“Several major global airlines that did not make the top 20 such as British Airways, Air France, KLM, Finnair, and Qantas, have made nearly fleet-wide Wi-Fi commitments, but have yet to deploy the technology on a wide scale. While these airlines may be later to adopt Wi-Fi, they all chose best-in-class systems that meet their strategic needs,” the report says.

Next Generation In-flight Wi-Fi

Most of the world’s biggest carriers internationally and regionally are making commitments to equip their aircraft with next-generation IFC technology. The report notes that the biggest technological obstacle for carriers based in heavily populated areas outside the U.S., such as Europe, the Asia Pacific and Latin America, is a lack of available ATG networks. Equipping aircraft with ATG-based hardware is less costly than satellite-based technology, although the tradeoff there in recent years has been performance, with most older IFC technology featuring slower speeds with low reliability. 
But the lack of ATG is changing, and other carriers are deciding that the investment in high-speed satellite-based Wi-Fi is worth the cost as well. 
“Deutsche Telekom’s high-speed air-to-ground network is being built throughout the European Union and UK, and British Airways will use this network starting in mid-2017; SAS and Finnair have also tapped ViaSat for its European Wi-Fi. All these systems are pending installation in thousands of aircraft,” the report says. 
ViaSat is known for claiming to have the industry’s fastest available airliner cabin IFC, with its Exede service capable of delivering 12 megabits per second (Mbps) to each passenger “no matter how many connect,” the Exede Internet data sheet reads. However, the company is facing major next-generation IFC competition. 
Some of the industry’s biggest IFC aircraft hardware manufacturers, such as Honeywell Aerospace with JetWave and Gogo with its 2Ku technology, have all committed to introducing or already have introduced next-generation technology that can compete with or exceed ViaSat’s service. Gogo, for example, has reported connection speeds of more than 12 Mbps during testing of its dual-antenna satellite-based internet technology 2kU, and airlines are responding. Through December, Gogo reported commitments by 14 different airlines to equip more than 1,500 aircraft with 2Ku, and it is already installed on 83 in-service aircraft.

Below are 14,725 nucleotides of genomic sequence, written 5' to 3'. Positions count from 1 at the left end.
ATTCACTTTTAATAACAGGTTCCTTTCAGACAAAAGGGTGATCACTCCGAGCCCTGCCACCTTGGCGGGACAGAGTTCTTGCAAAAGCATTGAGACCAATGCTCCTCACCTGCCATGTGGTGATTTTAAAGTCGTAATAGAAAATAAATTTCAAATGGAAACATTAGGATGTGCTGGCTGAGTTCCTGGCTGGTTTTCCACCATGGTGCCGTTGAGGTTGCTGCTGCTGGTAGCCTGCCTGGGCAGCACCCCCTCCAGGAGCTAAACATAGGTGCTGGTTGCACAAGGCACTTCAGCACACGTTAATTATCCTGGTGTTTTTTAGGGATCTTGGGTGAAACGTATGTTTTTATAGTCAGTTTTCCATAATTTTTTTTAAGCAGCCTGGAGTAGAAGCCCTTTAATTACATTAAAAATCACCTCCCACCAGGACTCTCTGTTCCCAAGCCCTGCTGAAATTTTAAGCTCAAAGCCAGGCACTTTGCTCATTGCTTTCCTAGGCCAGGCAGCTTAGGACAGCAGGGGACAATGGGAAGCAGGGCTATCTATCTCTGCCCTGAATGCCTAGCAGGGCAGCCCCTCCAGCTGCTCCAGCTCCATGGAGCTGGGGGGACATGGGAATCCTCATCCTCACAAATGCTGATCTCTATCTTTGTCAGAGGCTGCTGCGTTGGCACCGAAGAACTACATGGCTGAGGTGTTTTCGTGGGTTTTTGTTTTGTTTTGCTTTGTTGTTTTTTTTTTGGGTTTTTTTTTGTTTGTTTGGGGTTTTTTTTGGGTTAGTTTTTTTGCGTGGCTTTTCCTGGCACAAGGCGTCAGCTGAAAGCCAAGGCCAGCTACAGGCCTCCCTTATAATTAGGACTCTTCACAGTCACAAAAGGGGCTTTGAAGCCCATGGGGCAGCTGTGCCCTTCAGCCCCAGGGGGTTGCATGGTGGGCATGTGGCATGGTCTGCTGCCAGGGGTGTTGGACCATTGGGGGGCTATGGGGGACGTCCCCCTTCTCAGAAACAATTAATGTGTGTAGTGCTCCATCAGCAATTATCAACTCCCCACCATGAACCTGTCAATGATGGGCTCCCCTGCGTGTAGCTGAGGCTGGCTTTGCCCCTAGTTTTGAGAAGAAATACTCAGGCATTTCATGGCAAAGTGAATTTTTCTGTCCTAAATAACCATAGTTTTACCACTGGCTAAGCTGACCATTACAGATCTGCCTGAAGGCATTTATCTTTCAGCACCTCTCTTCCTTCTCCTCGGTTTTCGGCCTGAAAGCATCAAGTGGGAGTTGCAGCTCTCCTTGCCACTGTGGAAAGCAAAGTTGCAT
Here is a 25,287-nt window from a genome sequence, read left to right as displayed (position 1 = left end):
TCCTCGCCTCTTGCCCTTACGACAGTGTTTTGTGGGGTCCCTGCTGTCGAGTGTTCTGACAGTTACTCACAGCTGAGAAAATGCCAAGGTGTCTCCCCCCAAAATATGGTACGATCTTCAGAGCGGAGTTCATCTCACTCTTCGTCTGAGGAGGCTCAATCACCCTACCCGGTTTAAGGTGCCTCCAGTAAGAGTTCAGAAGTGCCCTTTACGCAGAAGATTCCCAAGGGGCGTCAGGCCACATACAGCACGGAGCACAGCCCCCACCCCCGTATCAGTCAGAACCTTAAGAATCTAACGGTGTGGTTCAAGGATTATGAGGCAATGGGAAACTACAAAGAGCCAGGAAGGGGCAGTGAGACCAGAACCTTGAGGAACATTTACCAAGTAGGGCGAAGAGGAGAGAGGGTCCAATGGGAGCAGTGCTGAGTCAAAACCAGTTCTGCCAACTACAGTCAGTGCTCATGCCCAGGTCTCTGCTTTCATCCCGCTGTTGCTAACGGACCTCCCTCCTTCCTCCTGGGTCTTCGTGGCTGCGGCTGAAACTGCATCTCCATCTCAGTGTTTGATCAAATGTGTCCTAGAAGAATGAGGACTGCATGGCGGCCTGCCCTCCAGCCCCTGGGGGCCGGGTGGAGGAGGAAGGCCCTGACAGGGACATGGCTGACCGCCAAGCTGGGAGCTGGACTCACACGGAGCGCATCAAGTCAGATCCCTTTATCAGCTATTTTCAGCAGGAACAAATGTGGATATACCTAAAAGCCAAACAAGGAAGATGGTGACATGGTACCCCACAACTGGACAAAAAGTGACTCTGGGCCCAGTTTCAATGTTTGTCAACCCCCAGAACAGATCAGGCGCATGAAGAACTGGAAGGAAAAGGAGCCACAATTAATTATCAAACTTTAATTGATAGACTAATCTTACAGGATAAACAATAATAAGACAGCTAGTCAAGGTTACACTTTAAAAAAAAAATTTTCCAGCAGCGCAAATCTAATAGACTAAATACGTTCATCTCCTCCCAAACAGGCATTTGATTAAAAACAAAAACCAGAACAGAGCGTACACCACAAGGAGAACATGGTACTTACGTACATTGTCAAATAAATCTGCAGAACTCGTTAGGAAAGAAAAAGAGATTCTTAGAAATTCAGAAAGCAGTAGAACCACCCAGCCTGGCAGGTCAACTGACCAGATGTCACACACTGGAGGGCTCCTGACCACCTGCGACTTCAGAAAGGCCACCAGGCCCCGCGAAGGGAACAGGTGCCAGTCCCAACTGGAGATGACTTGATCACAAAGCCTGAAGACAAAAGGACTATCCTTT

Inmarsat, which manages the Global Xpress (GX) Ka-band network enabled by Honeywell’s JetWave hardware, has also reported significant interest in its next-generation IFC technology. Lufthansa has already gone live with a soft launch of GX Aviation, and Norwegian and Air New Zealand signed up for GX Aviation during the 2016 APEX Expo.  

While many major carriers as previously noted have made commitments to next-generation satellite-based solutions, there are next-generation ATG solutions that provide formidable competition. SmartSky Networks, for example, has publicly noted it is in talks with airlines about its 4G beamforming technology using 60 MHz of wireless spectrum with cell towers rather than satellites. The latest information released on SmartSky’s website has indicated that its U.S.-based nationwide ATG network is “substantially rolling out in 2017.”